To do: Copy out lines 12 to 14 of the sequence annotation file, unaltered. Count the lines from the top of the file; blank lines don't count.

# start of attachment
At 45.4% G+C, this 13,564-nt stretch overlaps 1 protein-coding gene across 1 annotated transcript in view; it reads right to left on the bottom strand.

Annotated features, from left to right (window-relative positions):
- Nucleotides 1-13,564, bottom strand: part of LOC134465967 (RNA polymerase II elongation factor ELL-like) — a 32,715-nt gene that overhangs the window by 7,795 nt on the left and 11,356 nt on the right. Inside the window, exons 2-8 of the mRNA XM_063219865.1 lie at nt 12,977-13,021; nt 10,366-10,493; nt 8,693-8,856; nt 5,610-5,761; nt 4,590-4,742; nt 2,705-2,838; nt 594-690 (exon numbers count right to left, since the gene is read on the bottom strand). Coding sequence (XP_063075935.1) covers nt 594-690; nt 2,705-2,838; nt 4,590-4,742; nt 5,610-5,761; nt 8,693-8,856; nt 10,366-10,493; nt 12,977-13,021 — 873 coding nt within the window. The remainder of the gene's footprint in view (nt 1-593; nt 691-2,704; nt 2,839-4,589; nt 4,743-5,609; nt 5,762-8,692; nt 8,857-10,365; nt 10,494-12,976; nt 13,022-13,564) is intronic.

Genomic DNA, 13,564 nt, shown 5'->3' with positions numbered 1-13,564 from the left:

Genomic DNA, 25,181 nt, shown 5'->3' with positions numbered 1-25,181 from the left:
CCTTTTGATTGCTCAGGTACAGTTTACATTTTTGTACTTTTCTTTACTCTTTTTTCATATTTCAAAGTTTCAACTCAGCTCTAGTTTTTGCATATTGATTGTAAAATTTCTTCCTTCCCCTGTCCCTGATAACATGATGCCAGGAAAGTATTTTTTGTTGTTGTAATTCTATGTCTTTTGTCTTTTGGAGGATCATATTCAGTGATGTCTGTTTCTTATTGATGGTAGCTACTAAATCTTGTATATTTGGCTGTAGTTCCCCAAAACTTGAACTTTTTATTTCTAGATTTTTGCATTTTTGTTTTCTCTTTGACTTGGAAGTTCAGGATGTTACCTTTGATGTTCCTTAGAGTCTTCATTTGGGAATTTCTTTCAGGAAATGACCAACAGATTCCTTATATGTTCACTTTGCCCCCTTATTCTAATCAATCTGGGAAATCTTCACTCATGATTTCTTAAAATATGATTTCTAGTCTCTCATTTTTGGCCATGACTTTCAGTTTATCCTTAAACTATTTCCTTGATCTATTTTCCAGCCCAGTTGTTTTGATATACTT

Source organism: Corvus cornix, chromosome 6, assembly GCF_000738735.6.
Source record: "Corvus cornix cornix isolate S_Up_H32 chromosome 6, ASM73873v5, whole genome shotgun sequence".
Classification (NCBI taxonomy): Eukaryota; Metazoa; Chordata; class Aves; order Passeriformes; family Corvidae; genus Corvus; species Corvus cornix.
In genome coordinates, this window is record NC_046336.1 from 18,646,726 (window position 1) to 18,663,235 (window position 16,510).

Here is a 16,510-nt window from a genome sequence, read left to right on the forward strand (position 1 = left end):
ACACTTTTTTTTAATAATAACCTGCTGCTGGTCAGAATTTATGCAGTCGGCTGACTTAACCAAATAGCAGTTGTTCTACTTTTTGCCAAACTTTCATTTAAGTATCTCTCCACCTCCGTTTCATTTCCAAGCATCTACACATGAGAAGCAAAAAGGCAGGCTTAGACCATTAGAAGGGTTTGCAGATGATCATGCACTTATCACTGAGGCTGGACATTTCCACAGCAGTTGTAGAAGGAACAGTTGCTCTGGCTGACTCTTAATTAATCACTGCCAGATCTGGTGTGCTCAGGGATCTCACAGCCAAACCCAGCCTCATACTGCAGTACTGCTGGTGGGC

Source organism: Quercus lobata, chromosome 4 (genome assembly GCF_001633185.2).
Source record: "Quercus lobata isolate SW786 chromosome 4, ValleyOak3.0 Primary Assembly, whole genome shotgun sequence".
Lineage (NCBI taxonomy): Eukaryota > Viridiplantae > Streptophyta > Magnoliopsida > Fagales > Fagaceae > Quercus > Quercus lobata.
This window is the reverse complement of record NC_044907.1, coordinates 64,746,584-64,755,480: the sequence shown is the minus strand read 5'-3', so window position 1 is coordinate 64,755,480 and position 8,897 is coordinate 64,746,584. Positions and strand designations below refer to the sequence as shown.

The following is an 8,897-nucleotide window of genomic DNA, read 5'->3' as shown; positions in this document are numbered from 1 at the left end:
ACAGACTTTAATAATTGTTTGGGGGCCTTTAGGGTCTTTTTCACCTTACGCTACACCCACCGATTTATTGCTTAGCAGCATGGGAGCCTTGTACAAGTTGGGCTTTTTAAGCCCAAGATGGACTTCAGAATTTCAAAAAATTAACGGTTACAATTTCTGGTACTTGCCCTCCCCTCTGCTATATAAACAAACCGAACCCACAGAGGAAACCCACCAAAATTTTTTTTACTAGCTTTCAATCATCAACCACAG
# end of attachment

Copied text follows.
ACACTTTTTTTTAATAATAACCTGCTGCTGGTCAGAATTTATGCAGTCGGCTGACTTAACCAAATAGCAGTTGTTCTACTTTTTGCCAAACTTTCATTTAAGTATCTCTCCACCTCCGTTTCATTTCCAAGCATCTACACATGAGAAGCAAAAAGGCAGGCTTAGACCATTAGAAGGGTTTGCAGATGATCATGCACTTATCACTGAGGCTGGACATTTCCACAGCAGTTGTAGAAGGAACAGTTGCTCTGGCTGACTCTTAATTAATCACTGCCAGATCTGGTGTGCTCAGGGATCTCACAGCCAAACCCAGCCTCATACTGCAGTACTGCTGGTGGGC

Source organism: Quercus lobata, chromosome 4 (genome assembly GCF_001633185.2).
Source record: "Quercus lobata isolate SW786 chromosome 4, ValleyOak3.0 Primary Assembly, whole genome shotgun sequence".